NASA officials gave the green light Friday for the first all-commercial astronaut launch to the International Space Station on a SpaceX rocket as soon as April 3. But the astronaut launch could be delayed a day, or longer, to give priority to a countdown test for NASA’s Space Launch System moon rocket on a neighboring launch pad at the Kennedy Space Center.
Three cosmonauts blasted off from the Baikonur Cosmodrome in Kazakhstan Friday, caught up with the International Space Station after a two-orbit rendezvous and moved in for docking at a newly arrived Russian module. The cosmonauts are replacing three crew members — two Russians and an American — who are heading home at the end of the month to close out a record-setting flight.
An all-Russian crew of three cosmonauts launched Friday at 11:55 a.m. EDT (1555 GMT) from the Baikonur Cosmodrome in Kazakhstan, heading to orbit on a Soyuz rocket to begin a six-and-a-half month expedition on the International Space Station. The trio docked with the space station at 3:12 p.m. EDT (1912 GMT).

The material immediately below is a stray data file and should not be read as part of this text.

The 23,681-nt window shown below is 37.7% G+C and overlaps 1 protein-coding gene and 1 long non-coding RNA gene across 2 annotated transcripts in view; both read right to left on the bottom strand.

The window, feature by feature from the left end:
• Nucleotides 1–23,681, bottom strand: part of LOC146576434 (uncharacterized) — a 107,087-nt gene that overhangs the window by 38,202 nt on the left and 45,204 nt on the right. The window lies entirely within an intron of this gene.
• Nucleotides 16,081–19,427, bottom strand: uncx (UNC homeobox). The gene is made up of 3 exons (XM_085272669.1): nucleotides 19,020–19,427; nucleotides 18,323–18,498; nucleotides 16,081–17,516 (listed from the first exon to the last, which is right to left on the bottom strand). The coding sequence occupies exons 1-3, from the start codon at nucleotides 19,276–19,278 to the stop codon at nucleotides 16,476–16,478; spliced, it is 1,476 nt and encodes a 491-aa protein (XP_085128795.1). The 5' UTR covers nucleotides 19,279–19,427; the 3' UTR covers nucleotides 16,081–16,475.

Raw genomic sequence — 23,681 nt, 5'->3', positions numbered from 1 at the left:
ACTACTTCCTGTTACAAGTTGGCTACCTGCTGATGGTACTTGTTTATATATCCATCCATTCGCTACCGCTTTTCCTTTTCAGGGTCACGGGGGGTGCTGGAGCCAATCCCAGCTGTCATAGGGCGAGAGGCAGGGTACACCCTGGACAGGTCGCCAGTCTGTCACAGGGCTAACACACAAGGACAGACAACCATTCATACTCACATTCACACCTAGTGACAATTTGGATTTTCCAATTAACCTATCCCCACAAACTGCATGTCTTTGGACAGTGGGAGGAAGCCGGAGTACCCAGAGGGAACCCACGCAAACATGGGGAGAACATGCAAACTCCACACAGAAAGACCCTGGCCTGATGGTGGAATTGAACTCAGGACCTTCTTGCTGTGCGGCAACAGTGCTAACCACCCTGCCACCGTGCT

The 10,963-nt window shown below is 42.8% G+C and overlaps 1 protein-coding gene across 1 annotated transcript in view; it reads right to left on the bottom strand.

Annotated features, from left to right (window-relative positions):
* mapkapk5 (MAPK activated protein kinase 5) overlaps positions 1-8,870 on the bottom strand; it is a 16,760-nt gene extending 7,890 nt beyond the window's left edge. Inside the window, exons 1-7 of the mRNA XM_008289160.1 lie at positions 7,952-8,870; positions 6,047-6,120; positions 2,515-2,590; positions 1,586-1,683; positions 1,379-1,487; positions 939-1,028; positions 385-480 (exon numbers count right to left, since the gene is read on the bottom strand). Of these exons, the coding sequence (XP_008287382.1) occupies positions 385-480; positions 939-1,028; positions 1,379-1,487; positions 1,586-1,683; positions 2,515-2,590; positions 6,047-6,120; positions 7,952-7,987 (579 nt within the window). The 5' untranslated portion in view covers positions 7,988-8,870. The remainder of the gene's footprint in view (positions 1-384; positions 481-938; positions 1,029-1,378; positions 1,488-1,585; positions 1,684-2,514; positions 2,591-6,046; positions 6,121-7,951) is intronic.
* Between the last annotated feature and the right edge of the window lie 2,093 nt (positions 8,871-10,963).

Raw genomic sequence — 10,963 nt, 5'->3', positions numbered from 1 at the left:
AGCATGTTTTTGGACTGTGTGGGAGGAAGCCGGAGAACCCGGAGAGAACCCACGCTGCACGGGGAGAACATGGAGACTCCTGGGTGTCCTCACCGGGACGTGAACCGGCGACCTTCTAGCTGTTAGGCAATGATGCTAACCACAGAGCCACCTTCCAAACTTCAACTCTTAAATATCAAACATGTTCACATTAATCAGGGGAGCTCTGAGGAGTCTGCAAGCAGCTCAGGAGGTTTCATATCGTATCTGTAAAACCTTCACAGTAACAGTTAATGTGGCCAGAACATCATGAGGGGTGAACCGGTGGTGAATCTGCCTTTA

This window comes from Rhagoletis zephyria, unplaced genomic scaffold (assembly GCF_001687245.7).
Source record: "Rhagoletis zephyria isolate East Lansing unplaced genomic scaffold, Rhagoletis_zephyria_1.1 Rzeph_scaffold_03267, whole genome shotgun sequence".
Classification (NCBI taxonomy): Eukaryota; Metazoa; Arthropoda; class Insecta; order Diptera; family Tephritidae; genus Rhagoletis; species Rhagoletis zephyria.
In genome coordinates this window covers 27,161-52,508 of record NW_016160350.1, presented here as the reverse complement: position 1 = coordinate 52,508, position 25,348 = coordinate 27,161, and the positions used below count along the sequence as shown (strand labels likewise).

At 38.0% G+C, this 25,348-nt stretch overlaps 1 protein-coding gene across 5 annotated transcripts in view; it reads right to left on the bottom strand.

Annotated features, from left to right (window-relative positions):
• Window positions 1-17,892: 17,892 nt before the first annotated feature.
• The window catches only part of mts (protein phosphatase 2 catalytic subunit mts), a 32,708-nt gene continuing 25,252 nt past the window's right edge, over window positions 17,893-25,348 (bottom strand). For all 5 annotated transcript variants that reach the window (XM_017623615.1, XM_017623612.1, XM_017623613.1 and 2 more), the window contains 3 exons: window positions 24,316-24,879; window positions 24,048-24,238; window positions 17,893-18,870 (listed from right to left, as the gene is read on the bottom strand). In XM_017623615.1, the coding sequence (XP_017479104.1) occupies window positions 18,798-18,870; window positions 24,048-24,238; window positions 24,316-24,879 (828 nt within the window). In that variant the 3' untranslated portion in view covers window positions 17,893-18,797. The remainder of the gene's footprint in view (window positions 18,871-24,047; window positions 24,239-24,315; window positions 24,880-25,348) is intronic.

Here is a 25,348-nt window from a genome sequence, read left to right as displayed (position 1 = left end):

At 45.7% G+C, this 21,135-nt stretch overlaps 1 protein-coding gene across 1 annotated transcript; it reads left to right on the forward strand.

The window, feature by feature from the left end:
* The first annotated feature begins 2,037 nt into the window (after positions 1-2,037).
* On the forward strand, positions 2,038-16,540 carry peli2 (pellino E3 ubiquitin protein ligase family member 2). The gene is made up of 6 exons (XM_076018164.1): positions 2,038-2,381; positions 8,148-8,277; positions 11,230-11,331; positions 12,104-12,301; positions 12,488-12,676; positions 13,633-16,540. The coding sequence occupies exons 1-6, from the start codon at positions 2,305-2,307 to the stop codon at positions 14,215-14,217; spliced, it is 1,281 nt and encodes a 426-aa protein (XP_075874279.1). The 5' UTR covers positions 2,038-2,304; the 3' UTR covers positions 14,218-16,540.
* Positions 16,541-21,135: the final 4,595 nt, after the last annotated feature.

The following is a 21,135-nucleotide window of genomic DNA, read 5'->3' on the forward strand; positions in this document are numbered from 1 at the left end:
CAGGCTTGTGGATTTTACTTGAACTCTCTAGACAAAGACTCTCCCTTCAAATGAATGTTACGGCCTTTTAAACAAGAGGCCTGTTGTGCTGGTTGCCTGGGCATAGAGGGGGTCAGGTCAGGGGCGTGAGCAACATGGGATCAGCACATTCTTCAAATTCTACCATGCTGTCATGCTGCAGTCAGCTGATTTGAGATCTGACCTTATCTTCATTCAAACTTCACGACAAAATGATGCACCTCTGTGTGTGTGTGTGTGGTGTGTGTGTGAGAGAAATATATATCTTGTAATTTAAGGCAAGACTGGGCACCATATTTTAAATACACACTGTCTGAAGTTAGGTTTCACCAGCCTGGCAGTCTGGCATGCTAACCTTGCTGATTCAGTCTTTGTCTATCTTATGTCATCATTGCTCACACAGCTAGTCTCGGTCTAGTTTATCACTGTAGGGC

Astronauts Kayla Barron and Raja Chari floated out of the International Space Station airlock for a spacewalk Tuesday, installing brackets and struts to support new solar arrays to upgrade the research lab’s power system on the same day that crewmate Mark Vande Hei marked his 341st day in orbit, a U.S. record for a single spaceflight.
Retired NASA astronaut Scott Kelly, who spent a U.S.-record 340 days aboard the International Space Station, has taken to Twitter to pass along “real” news to his 5 million followers, many of them in Russia, about the ongoing invasion of Ukraine. In the process, a war of words has broken out between the astronaut and Dmitry Rogozin, director of the Russian space agency Roscosmos.
Kathy Lueders, head of NASA’s human spaceflight operations division, said Monday that joint activities on the International Space Station are continuing amid Russia’s attack on Ukraine, including preparations for the return of NASA astronaut Mark Vande Hei to Earth on a Russian Soyuz spacecraft March 30.